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"Movie Theaters Err in Banning Religious Advertising"
Ventura Star, February 22, 2004

By Terry Paulson, PhD

On February 25th, Mel Gibson's The Passion of the Christ will debut in over 2,500 theaters nationwide. The Ash Wednesday opening proves to make this one of the most controversial and memorable Easter seasons in years for Christian believers worldwide.

I have not yet seen the film, but no matter the quality of the movie, the difficulty Mel Gibson has had in bringing his film about the Passion of Christ to viewers is worthy of note. It takes no courage for Hollywood stars and producers to speak out in proclaiming "War Is Not the Answer" or to criticize Bush, Christians or America. By saying such things, the Hollywood faithful get applauded at every cocktail party they attend and every TV talk show they visit. Whether they make money or not, their movies can glorify sex and gratuitous violence and be guaranteed to be touted by a gaggle of fawning media critics. But when a man of strong faith has the courage to put $25 million dollars of his own money into a project that may end his career in Hollywood, the institutions supporting the movie industry do anything but applaud. Like an immune system attacking an unwelcome attack, they have worked to limit this independent film. Mel Gibson is not going to be stopped. This time, Mel Gibson is not just an actor playing a heroic part. He is a man of true courage and faith who is on a mission that will not be denied-He truly is Braveheart!

In the end, the industry will make money on what promises to be a very popular film. Christian churches around the country are promoting the film, buying up tickets and eagerly awaiting the release of this "talked about" movie. But my recent communication with the home office of Mann Theatres in Encino has helped me understand in a small way what Mel Gibson has experienced.

Anticipating the release of the film, I had been told by a local Mann Theatre to contact National Cinema Network about the possibility of doing a pre-feature slide ad for Westlake Lutheran Church. The NCN sales representative was not sure what theaters would have the film but discussed the possibility of a tasteful ad sharing information about our church, our programs and services. She was very helpful.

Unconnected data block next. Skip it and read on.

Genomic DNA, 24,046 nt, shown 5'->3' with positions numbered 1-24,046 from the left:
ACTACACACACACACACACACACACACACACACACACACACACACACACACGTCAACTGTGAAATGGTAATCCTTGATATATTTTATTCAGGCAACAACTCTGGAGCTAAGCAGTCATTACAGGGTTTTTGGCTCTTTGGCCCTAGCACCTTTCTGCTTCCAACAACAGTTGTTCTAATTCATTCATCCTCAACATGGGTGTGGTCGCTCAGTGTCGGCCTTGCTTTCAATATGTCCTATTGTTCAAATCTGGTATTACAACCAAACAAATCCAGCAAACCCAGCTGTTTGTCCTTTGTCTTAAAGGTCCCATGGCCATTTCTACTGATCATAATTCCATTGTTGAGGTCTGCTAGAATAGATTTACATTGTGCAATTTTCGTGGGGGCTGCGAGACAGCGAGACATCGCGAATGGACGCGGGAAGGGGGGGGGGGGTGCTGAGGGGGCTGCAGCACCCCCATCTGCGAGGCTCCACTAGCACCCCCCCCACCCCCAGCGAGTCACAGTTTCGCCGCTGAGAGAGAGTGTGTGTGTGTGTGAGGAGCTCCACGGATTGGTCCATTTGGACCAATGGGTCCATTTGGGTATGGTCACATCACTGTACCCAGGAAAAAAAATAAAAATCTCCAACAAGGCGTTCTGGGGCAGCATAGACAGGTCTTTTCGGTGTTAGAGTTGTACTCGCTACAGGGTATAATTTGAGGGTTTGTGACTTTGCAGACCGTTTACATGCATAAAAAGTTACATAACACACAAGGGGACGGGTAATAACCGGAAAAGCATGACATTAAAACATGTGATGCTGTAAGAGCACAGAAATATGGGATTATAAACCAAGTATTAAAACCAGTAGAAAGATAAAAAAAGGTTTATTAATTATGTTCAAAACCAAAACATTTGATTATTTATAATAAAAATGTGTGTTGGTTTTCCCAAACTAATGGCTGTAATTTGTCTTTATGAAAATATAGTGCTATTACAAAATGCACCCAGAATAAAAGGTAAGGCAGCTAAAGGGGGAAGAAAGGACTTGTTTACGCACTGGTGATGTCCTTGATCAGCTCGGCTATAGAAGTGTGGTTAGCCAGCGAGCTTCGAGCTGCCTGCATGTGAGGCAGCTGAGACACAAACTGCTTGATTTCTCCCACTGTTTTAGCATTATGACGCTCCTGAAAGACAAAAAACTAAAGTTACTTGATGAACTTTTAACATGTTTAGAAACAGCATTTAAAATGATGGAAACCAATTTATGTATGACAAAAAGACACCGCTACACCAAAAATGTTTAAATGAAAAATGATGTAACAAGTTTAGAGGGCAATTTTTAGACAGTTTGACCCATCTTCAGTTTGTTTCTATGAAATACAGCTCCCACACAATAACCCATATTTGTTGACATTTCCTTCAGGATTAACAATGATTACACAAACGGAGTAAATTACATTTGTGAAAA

To clarify some confusion about whether the film was going to be shown locally, I contacted the home office of Mann Theatres by e-mail. A decision had not been made on the film, but what surprised me was their policy regarding theater advertisements: "NCN will most likely inform you that most theatre chains, including our own, have a policy of refraining from running on-screen advertising that focuses on any particular religion/religious establishment. This is a long-standing policy that we stand by for the sake of all of our patrons."

I was shocked. Mann Theatres can show films that glorify drug cultures, violence and sexual promiscuity. They can have ads for corporations, realtors and area service organizations, but no ads for local churches, synagogues or mosques. I can understand not allowing advertising for cigarettes, but I have never felt that protecting people from information about religious establishments has ever been in the best interest of patrons or a community. I thought America was known for freedom of religion, not freedom from religion.

I'm sure that if they allowed religious ads from any faith, there would be some complaints, just as I will receive some complaints for this column. Not all value religious faith. But is not our freedom to responsibly express our differences one of things we cherish most as Americans?

I value people who have passion for their faith and are excited enough about that faith to actually have it shape their behavior. Some people want believers to keep their religion locked in their place of worship. Vital faith was never meant to be limited to churches, synagogues or mosques. Faith is to be lived in one's life. I hope that America remains a society that does not relegate faith to the back room; let it be shared and debated in the public square.

As a private company, Mann Theatres has every right to limit what ads they show. With that comes the responsibility to experience the disappointment of patrons who do not appreciate its policies. I hope Mann Theatres changes their policy and begins to treat religious establishments with the same respect they would give any responsible group. Have guidelines for acceptable religious ads, but don't ban sharing of information about where people can worship God.

Thankfully, not all theater chains share the Mann Theatres policy. The Regal Entertainment Group is eagerly anticipating the release of Mel Gibson's The Passion of the Christ at most of their United Artist and Edwards Theatres. In fact, they even take ads from religious establishments. So this is one movie-loving, regular ticket-buying, popcorn-eating patron that can't wait to go see Mel Gibson's passion for The Passion.

Terry Paulson, Ph.D., of Agoura Hills, CA is a professional speaker on making change work and author of The Dinner: The Political Conversation Your Mother Told You Never to Have.

—Terry Paulson, PhD

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